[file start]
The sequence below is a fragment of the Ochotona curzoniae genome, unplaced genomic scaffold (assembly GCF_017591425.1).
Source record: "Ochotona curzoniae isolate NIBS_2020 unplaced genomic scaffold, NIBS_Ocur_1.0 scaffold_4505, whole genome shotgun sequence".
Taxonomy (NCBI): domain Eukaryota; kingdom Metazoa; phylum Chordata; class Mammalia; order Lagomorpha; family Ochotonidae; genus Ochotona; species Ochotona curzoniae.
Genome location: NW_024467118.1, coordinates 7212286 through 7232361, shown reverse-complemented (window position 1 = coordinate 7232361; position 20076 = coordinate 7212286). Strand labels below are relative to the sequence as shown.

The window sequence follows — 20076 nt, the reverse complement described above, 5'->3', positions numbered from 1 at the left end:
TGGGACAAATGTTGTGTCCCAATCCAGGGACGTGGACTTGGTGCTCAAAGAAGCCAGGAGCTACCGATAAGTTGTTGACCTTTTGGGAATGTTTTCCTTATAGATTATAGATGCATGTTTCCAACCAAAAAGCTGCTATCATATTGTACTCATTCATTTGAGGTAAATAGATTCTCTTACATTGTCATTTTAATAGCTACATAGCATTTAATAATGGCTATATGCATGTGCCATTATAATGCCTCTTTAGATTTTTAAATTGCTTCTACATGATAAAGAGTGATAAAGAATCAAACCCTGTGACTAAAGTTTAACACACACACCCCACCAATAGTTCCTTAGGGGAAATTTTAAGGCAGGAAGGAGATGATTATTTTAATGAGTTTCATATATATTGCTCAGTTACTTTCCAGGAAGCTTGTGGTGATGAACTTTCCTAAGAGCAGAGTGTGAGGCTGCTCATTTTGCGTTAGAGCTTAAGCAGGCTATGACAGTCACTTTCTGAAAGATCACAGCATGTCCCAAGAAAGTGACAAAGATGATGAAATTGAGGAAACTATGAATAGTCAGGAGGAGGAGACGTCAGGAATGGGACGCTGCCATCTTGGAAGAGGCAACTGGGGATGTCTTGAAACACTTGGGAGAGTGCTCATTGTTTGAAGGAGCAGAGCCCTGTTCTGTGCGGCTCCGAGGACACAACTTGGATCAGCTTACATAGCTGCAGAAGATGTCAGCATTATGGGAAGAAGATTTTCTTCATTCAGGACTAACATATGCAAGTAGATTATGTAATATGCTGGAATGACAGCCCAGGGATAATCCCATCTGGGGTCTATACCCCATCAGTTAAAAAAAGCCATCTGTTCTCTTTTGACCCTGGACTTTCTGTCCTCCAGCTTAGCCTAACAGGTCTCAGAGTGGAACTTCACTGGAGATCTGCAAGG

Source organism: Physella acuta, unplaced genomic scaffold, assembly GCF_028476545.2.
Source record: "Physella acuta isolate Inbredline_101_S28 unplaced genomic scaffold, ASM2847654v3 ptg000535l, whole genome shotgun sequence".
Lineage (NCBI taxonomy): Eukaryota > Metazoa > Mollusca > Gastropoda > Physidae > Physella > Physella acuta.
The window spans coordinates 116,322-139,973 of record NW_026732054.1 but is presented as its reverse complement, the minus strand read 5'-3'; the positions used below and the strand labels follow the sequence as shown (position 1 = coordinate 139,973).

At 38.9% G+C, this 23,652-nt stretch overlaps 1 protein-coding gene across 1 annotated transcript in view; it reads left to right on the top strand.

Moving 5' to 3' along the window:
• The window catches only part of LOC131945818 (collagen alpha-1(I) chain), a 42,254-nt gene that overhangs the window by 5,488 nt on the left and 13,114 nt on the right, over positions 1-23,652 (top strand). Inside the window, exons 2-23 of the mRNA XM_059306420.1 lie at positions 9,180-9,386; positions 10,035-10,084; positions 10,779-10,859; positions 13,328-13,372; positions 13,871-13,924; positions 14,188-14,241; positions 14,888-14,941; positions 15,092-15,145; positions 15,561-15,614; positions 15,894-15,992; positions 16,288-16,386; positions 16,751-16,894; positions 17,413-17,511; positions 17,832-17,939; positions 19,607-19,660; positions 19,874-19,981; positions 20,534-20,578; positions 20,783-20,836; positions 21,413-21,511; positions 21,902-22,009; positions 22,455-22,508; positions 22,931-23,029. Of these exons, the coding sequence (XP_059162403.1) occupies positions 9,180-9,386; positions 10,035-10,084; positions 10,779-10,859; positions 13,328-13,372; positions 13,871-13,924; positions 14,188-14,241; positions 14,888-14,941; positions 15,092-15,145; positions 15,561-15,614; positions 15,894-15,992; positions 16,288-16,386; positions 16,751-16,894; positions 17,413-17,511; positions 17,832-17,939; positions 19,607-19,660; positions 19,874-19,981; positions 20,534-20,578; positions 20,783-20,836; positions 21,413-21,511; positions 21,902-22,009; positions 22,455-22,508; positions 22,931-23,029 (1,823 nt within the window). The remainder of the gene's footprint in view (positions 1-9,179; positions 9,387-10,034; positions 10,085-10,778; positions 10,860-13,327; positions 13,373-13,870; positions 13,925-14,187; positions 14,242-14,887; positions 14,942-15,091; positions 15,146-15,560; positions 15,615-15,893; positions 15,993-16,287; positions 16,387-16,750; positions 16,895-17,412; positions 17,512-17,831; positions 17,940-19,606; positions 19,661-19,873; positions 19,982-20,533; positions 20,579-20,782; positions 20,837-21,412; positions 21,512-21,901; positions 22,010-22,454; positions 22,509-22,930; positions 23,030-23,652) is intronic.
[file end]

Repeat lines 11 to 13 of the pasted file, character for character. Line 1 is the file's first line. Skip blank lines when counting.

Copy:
At 38.9% G+C, this 23,652-nt stretch overlaps 1 protein-coding gene across 1 annotated transcript in view; it reads left to right on the top strand.

Moving 5' to 3' along the window:
• The window catches only part of LOC131945818 (collagen alpha-1(I) chain), a 42,254-nt gene that overhangs the window by 5,488 nt on the left and 13,114 nt on the right, over positions 1-23,652 (top strand). Inside the window, exons 2-23 of the mRNA XM_059306420.1 lie at positions 9,180-9,386; positions 10,035-10,084; positions 10,779-10,859; positions 13,328-13,372; positions 13,871-13,924; positions 14,188-14,241; positions 14,888-14,941; positions 15,092-15,145; positions 15,561-15,614; positions 15,894-15,992; positions 16,288-16,386; positions 16,751-16,894; positions 17,413-17,511; positions 17,832-17,939; positions 19,607-19,660; positions 19,874-19,981; positions 20,534-20,578; positions 20,783-20,836; positions 21,413-21,511; positions 21,902-22,009; positions 22,455-22,508; positions 22,931-23,029. Of these exons, the coding sequence (XP_059162403.1) occupies positions 9,180-9,386; positions 10,035-10,084; positions 10,779-10,859; positions 13,328-13,372; positions 13,871-13,924; positions 14,188-14,241; positions 14,888-14,941; positions 15,092-15,145; positions 15,561-15,614; positions 15,894-15,992; positions 16,288-16,386; positions 16,751-16,894; positions 17,413-17,511; positions 17,832-17,939; positions 19,607-19,660; positions 19,874-19,981; positions 20,534-20,578; positions 20,783-20,836; positions 21,413-21,511; positions 21,902-22,009; positions 22,455-22,508; positions 22,931-23,029 (1,823 nt within the window). The remainder of the gene's footprint in view (positions 1-9,179; positions 9,387-10,034; positions 10,085-10,778; positions 10,860-13,327; positions 13,373-13,870; positions 13,925-14,187; positions 14,242-14,887; positions 14,942-15,091; positions 15,146-15,560; positions 15,615-15,893; positions 15,993-16,287; positions 16,387-16,750; positions 16,895-17,412; positions 17,512-17,831; positions 17,940-19,606; positions 19,661-19,873; positions 19,982-20,533; positions 20,579-20,782; positions 20,837-21,412; positions 21,512-21,901; positions 22,010-22,454; positions 22,509-22,930; positions 23,030-23,652) is intronic.